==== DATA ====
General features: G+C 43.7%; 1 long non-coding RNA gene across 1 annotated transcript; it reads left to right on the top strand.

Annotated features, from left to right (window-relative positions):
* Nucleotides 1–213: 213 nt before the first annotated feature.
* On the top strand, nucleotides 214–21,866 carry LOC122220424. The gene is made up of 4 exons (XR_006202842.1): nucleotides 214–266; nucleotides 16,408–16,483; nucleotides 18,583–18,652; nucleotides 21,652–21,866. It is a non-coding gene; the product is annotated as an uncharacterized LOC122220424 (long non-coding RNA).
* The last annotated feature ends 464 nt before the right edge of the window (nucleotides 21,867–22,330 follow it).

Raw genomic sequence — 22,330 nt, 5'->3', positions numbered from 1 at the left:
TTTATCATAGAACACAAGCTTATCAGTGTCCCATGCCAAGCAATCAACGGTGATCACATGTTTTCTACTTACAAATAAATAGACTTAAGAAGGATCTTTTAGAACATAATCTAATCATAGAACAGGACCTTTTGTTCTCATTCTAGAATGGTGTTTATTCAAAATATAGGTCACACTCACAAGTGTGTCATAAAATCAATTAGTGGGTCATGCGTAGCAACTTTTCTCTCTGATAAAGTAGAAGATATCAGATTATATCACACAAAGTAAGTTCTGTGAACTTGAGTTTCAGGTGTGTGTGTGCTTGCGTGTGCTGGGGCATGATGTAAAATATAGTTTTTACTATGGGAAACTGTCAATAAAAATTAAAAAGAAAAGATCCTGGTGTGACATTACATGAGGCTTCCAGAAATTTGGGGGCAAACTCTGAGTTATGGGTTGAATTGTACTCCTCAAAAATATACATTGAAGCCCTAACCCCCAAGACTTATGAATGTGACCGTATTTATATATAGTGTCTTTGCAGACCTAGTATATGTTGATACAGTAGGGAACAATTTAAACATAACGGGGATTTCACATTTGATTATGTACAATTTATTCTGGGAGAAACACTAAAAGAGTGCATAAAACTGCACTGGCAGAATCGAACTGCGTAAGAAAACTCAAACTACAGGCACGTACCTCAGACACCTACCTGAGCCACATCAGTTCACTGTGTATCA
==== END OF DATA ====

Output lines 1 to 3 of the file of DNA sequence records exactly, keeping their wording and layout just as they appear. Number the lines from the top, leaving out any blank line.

General features: G+C 43.7%; 1 long non-coding RNA gene across 1 annotated transcript; it reads left to right on the top strand.

Annotated features, from left to right (window-relative positions):
* Nucleotides 1–213: 213 nt before the first annotated feature.